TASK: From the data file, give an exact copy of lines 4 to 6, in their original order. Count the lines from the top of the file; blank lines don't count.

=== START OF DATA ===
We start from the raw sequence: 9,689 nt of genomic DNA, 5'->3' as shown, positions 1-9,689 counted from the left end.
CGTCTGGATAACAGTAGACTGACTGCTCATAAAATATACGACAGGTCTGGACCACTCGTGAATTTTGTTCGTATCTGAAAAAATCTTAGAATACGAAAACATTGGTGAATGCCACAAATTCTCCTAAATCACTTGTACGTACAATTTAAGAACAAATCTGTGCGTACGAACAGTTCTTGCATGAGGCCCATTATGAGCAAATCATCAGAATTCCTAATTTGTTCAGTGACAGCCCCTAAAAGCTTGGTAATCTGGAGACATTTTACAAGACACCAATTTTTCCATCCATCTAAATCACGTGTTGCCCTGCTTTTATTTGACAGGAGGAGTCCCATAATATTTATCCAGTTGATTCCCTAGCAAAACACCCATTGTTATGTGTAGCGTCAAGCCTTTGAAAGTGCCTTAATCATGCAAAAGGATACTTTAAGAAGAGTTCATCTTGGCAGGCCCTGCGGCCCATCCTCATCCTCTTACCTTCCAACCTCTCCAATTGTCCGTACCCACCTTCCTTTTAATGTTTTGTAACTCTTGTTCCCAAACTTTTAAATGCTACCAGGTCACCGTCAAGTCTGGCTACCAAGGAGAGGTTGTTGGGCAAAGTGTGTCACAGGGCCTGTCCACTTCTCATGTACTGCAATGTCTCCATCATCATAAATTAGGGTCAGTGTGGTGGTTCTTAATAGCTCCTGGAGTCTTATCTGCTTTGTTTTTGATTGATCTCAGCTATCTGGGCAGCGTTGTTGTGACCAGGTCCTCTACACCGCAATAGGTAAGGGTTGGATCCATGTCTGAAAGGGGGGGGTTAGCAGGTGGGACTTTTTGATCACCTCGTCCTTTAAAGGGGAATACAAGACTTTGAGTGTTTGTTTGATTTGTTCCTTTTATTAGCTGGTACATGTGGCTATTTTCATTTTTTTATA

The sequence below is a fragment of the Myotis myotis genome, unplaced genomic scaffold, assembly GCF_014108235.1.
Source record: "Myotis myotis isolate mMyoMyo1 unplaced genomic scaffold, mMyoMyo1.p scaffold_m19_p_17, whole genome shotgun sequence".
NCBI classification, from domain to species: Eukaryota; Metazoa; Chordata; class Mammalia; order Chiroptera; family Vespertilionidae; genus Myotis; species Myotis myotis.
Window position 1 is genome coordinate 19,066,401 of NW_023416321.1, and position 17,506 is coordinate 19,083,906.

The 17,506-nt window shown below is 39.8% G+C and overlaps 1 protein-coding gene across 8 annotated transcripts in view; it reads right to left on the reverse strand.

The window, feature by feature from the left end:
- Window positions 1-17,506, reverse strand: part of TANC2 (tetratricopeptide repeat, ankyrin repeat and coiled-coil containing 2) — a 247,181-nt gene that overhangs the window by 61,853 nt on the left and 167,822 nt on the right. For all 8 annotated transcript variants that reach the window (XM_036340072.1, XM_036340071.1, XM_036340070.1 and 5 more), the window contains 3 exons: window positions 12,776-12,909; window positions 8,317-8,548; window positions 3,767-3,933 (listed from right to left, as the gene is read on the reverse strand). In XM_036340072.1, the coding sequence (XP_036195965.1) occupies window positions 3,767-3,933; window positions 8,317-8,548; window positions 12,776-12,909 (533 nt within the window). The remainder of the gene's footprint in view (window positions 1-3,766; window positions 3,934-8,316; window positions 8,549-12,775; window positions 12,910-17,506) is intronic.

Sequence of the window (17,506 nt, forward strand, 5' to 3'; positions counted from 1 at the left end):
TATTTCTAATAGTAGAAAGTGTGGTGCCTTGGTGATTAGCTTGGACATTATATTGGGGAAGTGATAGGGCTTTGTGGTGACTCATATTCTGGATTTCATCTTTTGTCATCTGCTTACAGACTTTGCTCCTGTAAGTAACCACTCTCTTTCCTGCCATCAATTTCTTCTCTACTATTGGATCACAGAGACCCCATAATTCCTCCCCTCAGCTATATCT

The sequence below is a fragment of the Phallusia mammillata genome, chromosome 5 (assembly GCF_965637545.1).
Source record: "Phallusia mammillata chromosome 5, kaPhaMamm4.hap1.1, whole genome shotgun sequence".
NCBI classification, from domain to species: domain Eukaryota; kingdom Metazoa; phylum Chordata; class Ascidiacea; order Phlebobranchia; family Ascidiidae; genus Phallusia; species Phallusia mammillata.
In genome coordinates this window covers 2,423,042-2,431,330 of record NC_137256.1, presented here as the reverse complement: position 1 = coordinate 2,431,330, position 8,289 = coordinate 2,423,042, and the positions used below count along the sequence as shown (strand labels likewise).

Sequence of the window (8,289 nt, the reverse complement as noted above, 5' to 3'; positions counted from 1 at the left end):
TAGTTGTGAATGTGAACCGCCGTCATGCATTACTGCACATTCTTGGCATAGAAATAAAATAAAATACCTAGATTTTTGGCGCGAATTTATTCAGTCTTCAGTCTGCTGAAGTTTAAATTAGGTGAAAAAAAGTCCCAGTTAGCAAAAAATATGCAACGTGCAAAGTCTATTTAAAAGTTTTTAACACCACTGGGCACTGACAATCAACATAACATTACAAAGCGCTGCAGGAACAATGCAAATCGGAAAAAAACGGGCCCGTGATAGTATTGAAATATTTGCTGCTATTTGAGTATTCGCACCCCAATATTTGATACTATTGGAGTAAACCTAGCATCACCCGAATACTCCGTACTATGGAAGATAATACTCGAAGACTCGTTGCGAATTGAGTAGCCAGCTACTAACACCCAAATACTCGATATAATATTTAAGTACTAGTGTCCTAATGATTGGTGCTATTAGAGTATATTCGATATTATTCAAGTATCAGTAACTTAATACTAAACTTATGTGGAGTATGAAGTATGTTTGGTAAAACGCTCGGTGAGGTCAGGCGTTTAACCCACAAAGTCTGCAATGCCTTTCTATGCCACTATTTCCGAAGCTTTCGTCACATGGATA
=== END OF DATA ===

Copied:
Source record: "Myotis myotis isolate mMyoMyo1 unplaced genomic scaffold, mMyoMyo1.p scaffold_m19_p_17, whole genome shotgun sequence".
NCBI classification, from domain to species: Eukaryota; Metazoa; Chordata; class Mammalia; order Chiroptera; family Vespertilionidae; genus Myotis; species Myotis myotis.
Window position 1 is genome coordinate 19,066,401 of NW_023416321.1, and position 17,506 is coordinate 19,083,906.